Deciding to make the best of our time, we started heading down the mountain toward a nearby beach that’s also some sort of national park. We wandered back roads and nearly hidden flights of stairs for nearly an hour. Once or twice, we found ourselves in someone’s yard and had to turn back. When we finally reached the bottom, we were tired and sweating to an unreasonable degree. We arrived at the beach and quickly became aware of several important facts. First, the beach was made up of rocks; hot, hot rocks. Second, we weren’t the only ones enjoying the water at this beach. From what we could tell, a flock of jellyfish were also vacationing in Taormina that day, making the water hazardous, if not hostile. After returning from the water’s edge in disappointment we discovered a third thing. This particular beach has the highest representation (per capita, of course) of attractive women in Italy. So, we decided to partake in a Italy’s second largest pastime (after public arguments) and watch beautiful women.
This only entertained us for so long, and after a while we were looking to return to Messina. We had heard that the train station was at the bottom of the mountain, just like us, while the bus stop was on top. That, combined with the far from forgotten misery of the bus ride moved us to seek the train station. We asked a shop keeper near the beach how to get to the station and he sent us off down the road. We walked along a busy highway for something like thirty minutes until we finally reached the station.
As I went to buy the tickets, we had yet another everyday Italian experience. There were two ticket machines. One didn’t accept cash. The other had a sign on it informing people that it didn’t give change. Of course, all Italians are accustomed to carry cash and people rarely use debit or credit cards, but thanks to these two machines, working in perfect tandem, the trend was being changed.
We made it back to Messina without difficulty, and bought our tickets for the next morning. We got kebabs at the place near our hotel and decided to give Messina night life another chance. We headed back to the place to be, finding it almost twice as full this time, meaning almost no one. We decided to get a second dinner at a nearby restaurant.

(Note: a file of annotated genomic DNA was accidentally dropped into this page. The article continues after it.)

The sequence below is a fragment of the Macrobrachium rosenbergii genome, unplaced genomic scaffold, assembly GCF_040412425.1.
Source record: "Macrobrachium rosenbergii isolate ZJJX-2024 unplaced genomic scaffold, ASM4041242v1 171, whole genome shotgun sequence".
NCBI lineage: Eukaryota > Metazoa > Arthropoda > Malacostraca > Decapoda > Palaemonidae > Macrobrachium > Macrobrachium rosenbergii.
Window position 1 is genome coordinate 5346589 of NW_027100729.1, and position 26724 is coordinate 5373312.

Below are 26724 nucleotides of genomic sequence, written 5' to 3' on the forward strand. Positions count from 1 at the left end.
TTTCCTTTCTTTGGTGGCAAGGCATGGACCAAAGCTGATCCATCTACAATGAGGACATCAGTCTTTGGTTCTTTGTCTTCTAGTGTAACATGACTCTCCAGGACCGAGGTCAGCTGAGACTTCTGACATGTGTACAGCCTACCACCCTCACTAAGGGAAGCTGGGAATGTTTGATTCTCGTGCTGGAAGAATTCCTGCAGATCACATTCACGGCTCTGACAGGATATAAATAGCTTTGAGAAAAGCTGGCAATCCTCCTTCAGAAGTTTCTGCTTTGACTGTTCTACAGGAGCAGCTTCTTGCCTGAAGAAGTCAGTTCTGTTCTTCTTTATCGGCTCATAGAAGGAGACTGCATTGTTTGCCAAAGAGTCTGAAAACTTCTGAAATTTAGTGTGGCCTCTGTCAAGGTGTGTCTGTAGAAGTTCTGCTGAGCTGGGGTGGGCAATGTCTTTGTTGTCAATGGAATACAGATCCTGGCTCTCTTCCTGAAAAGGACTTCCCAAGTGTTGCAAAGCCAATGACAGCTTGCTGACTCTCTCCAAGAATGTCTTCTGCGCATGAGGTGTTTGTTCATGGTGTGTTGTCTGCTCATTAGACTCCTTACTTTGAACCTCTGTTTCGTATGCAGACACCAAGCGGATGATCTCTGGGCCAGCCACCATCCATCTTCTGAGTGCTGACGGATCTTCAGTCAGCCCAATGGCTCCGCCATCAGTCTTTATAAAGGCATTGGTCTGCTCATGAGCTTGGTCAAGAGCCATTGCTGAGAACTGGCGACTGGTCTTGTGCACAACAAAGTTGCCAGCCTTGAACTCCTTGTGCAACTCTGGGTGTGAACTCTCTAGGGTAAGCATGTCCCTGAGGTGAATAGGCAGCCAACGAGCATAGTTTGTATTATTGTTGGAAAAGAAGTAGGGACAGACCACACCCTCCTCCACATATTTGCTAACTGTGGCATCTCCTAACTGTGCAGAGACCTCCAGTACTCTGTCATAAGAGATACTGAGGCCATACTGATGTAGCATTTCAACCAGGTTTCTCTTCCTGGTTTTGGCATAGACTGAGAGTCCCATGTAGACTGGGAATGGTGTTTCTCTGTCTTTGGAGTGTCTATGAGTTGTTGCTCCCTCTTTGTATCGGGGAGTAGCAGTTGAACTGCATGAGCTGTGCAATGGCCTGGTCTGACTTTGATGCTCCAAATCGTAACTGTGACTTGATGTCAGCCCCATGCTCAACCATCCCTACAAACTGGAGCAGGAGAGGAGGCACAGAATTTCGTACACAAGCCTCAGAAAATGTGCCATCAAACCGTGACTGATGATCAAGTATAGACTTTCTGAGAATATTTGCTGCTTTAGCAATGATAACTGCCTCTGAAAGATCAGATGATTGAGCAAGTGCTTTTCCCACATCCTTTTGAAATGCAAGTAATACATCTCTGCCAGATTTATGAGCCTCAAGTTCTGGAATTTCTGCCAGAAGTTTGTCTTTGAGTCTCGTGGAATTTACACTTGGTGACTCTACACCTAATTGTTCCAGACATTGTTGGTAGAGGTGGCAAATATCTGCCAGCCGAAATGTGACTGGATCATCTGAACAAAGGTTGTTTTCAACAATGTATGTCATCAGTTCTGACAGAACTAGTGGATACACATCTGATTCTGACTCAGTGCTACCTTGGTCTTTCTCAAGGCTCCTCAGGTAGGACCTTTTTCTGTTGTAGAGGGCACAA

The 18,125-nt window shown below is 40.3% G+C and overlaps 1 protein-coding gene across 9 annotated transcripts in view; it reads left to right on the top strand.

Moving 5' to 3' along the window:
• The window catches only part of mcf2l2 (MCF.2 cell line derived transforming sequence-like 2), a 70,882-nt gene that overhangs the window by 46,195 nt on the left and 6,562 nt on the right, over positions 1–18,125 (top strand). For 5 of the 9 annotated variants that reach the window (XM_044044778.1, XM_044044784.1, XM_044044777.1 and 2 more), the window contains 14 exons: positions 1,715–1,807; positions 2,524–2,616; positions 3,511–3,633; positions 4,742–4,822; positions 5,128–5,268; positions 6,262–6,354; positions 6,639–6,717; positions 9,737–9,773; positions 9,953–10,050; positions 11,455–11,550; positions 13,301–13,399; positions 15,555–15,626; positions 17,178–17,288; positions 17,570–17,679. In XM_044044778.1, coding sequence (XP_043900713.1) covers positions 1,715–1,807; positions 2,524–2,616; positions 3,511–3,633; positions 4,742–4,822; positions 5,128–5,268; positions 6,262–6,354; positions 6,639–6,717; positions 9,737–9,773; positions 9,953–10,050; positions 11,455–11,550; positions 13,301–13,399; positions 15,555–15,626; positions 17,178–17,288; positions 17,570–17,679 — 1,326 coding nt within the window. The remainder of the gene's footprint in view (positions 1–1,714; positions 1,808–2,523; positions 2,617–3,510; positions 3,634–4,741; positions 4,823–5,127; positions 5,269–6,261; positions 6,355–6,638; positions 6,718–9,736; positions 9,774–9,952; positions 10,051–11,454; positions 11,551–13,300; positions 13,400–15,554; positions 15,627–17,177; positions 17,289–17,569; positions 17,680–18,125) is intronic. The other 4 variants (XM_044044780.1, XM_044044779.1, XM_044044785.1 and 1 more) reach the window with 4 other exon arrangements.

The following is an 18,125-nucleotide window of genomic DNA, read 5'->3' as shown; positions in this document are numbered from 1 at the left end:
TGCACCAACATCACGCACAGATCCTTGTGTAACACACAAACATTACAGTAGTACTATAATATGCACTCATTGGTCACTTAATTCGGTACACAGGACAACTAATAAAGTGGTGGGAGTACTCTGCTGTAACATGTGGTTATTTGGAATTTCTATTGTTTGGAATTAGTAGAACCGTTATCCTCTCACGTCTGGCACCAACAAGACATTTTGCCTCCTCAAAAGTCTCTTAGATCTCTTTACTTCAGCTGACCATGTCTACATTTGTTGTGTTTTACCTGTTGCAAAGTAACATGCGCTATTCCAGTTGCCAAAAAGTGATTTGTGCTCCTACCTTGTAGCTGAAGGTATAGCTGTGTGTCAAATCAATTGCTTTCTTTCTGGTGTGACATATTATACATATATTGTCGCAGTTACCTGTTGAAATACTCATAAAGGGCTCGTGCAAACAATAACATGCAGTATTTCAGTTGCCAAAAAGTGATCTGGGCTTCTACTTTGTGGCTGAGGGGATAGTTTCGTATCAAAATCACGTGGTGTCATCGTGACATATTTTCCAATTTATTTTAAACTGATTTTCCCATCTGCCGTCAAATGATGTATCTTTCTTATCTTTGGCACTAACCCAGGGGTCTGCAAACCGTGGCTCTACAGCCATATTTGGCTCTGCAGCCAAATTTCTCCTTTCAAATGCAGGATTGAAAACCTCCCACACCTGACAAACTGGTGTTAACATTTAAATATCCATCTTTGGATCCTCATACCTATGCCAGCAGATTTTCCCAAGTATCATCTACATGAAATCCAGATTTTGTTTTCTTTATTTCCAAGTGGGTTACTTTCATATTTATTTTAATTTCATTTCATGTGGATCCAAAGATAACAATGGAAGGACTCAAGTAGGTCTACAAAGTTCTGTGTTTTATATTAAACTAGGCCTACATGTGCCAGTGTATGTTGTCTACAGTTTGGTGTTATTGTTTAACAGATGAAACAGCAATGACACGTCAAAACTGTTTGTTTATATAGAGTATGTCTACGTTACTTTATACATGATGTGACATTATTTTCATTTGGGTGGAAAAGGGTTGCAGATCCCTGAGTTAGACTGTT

We ordered some pizzas and waited at a table outside for a long time as the table next to us was practically showered with all sorts of food products. Finally the pizzas arrived and we got ready to eat them. The suddenly annoyed busboy asked us if we planned to eat there. We were sitting, hungry, and had food, so we responded in an affirmative fashion. At this point, the guy got really fussy and took our pizzas back. As we looked at each other in shocked confusion, several people came out and put down full place settings for each of us. They then offered us drinks, but it was the kind of offer we just couldn’t refuse. Our options: water? Whiskey? We ordered a bottle of water to appease him. Then we were told something incomprehensible. It sounded like it wanted to be in Italian, but it just wasn’t. Maybe our server was sucking on marbles, or maybe he had suffered some blunt head trauma, but it just wasn’t coming out clear. After he repeated himself for the third time, we realized that he was telling us that we had to pay something like six euro extra for a cover charge and water then he instructed his female companion to stand there and wait until we paid her. Sicilians are rude. Maybe that’s why no one likes the Mafia.